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Unhistorical Us


“We Jews are an unhistorical people. History has seven faces. Her true face is hard to discover. Jews have no history, all of it is only myth.”

-       Anonymous (Warsaw Ghetto, Oyneg Shabes Archive)



Mythology and tradition suppose stability; the legends we tell about ourselves and our community affirm a false rigidity of safety. When we sit around the Friday Night Dinner table, we are not simply participating in the ritualistic. Rather, we confirm our involvement in the mythology of Jewish homogeneity – the persistence of our people through the aeons of persecution and hardship as an undulating whole. “Jews are a people of myth and our faces are many”, stretching backwards and forwards across the Jordan, Volga, and Nile. We are a mythic whole, scattered and tethered to one and other. Words and legends uniting us over the waters of time and distance.

 

Bereshit. Masada. Anusim.

 

Moments of awesome destruction etched into the Jewish psyche. The experiential remoteness of their catastrophe doesn’t seem to matter. We are a mythic whole; the cries of Balta are mirrored in the drunken cheers of Finchley. The rush of a London Bus, the splashing of Moses stood in the Red Sea. Every scream and passing flash a reminder of our sum total. And catastrophe the bridge that unifies. The gesher of ahistoricism: do not fear it. It exists beyond the temporal as the amalgamating mythology; the stories we tell each other, bonding us to Josephus, Peretz, and Ringelblum. A myriad of tragic stares reflected in pickle brine and chickpea oil, Eliezer’s empty chair a projection of names and faces. 

 

Bereshit. Masada. Anusim. Mawza.

 

How do we place an addendum to this spirit? Are we tempering the flame of remembrance? These ancestral memories we store in candlelight, grape juice, and chopped liver – are they ours to change, warp? The contours of cataclysm demand respect; a deference incapable of change. Is not the very act of remembrance one of tradition? Does the sanctification of memory not require stillness? It is vertical progression reverberating in a cubicle – how do we reconcile tradition and modernity? These are the questions of our past and present – they will emerge in our future.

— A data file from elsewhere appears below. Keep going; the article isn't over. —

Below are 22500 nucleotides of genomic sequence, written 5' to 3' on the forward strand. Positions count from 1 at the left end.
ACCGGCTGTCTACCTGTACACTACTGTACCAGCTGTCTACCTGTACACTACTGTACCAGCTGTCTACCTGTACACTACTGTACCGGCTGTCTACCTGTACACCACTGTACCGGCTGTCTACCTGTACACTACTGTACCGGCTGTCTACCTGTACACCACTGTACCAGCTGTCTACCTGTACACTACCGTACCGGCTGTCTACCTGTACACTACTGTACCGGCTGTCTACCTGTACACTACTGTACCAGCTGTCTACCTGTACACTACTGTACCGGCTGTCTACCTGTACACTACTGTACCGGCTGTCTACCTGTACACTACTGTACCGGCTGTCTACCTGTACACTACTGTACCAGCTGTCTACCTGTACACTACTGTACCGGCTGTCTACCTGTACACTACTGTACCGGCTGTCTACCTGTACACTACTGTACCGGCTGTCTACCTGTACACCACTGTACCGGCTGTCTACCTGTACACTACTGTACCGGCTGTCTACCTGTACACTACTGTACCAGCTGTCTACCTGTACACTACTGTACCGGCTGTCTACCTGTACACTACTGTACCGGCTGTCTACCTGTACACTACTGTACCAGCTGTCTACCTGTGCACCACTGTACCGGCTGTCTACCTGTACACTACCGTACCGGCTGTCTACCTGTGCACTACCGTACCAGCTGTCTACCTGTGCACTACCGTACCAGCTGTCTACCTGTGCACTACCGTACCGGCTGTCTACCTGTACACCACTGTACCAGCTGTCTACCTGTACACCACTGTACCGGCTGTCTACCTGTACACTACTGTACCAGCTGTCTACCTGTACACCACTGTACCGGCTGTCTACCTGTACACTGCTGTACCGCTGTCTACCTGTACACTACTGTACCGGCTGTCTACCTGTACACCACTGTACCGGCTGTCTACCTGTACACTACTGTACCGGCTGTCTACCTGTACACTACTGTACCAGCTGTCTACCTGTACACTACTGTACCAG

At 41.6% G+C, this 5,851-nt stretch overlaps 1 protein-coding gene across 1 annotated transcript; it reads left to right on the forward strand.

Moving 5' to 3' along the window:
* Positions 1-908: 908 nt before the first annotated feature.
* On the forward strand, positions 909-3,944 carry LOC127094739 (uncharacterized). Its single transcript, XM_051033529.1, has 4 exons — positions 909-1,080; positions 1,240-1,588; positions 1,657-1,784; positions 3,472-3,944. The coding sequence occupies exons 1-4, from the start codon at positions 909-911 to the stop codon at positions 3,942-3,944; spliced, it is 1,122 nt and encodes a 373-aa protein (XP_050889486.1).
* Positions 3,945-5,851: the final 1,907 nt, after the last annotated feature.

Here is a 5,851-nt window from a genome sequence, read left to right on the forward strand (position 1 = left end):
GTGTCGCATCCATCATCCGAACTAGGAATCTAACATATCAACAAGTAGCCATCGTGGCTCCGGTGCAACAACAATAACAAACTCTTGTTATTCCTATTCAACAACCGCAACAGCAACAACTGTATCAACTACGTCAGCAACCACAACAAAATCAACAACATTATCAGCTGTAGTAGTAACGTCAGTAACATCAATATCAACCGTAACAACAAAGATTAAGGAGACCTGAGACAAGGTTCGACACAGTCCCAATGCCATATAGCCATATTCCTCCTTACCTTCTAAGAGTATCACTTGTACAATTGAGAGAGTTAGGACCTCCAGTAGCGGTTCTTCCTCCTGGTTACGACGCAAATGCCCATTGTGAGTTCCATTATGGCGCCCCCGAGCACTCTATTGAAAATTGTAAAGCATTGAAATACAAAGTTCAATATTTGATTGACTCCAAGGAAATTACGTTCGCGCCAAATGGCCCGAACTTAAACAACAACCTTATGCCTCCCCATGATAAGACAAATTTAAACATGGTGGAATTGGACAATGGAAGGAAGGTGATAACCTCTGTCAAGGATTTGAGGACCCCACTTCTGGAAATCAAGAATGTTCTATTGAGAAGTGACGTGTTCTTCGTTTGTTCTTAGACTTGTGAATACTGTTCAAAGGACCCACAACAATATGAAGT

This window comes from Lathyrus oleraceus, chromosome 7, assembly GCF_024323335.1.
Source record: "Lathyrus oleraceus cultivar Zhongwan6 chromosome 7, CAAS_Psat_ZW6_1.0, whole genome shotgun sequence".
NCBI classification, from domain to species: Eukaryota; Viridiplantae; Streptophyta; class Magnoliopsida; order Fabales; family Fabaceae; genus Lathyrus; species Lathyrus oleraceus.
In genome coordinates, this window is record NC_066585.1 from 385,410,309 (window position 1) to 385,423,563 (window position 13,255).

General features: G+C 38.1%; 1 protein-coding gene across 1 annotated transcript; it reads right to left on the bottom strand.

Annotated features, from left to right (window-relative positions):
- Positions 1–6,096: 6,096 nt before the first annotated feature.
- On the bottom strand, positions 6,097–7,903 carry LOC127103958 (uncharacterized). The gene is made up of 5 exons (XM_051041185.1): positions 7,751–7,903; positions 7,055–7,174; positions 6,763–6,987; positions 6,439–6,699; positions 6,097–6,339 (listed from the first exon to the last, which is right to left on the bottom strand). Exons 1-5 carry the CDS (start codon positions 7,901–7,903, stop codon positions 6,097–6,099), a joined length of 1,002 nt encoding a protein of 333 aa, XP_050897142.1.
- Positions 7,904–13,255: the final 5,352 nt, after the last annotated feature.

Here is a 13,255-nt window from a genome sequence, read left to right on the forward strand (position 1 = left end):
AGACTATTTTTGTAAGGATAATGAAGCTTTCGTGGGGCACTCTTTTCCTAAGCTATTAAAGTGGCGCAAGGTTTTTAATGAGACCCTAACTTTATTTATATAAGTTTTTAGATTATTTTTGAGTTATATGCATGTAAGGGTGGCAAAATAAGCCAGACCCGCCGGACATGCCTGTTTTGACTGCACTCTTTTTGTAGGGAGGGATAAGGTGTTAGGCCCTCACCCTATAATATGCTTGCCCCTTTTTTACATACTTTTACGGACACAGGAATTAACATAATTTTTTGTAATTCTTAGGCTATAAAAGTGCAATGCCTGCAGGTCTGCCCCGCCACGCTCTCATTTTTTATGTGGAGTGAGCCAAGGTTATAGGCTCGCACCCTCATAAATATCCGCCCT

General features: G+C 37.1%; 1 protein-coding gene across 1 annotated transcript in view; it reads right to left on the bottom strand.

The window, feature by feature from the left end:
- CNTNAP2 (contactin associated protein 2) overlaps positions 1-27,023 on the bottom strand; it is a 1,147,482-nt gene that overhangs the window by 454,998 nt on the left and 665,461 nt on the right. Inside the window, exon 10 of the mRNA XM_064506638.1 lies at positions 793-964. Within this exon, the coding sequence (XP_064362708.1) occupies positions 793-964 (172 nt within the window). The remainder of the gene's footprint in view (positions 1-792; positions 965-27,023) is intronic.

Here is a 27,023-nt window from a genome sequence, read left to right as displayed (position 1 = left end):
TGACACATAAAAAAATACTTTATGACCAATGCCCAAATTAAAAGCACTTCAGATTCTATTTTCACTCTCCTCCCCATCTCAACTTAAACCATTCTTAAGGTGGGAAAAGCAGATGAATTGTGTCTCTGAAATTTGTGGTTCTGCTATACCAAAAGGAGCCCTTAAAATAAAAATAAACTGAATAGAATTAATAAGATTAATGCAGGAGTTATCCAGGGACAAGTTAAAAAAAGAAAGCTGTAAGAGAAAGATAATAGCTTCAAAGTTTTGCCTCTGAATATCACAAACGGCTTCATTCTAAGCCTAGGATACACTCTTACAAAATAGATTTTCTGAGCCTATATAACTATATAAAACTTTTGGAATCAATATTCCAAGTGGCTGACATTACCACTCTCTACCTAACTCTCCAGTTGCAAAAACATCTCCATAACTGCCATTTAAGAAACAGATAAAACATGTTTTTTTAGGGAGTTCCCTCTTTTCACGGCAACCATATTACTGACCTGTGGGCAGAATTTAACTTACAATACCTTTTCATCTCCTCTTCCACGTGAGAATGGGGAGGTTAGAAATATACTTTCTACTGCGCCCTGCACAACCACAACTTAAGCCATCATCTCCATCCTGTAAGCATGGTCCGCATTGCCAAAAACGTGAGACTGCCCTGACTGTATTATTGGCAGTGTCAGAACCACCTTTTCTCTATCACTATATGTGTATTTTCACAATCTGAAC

Bereshit. Masada. Anusim. Mawza. Pogrom.

 

A people of myth is a people of change: resistance and witness form our common DNA. Jews have been chased, burned, and raped – this is our shared birth-right, the sheath we wear to cover scars. The chainmail of history enabling our activism, gestating angels out of diaspora: Kameny, Kasky, and Kushner. Butting heads like bulls to cloth; the red shirt stained with the blood of responsibility, doled out over millennia. Bekhor to bekhor, dust to dust.

 

Bereshit. Masada. Anusim. Mawza. Pogrom. Shoah.

 

We combine and continue. Change within preservation. The links are subtle; scrolls and synagogues and sarcasm and sadness. A universal call beyond cognition. Empty chairs around tables flowing with Chinese takeaway; memory flickering in the gaps between remembrance and forgetting. A tale as old as time for the mythic nation.

 

Bereshit. Masada. Anusim. Mawza. Pogrom. Shoah. HaShabat HaSchorah.

 

Change is renewal. The seeds of recovery are embedded in the Jewish soul; our communal inheritance is one of persistence. Persistence is transformation – the beauty of tradition within the manifestly new. Our uniting spirit: change. 

 

“No one living would ever be able to escape them…These ashes will be contained in the breath and expression of every one of us…they will be contained in books which haven’t yet been written…no one will be able to get rid of them, for they will be the food, nagging ashes of the dead who died in innocence.”

By Anonymous

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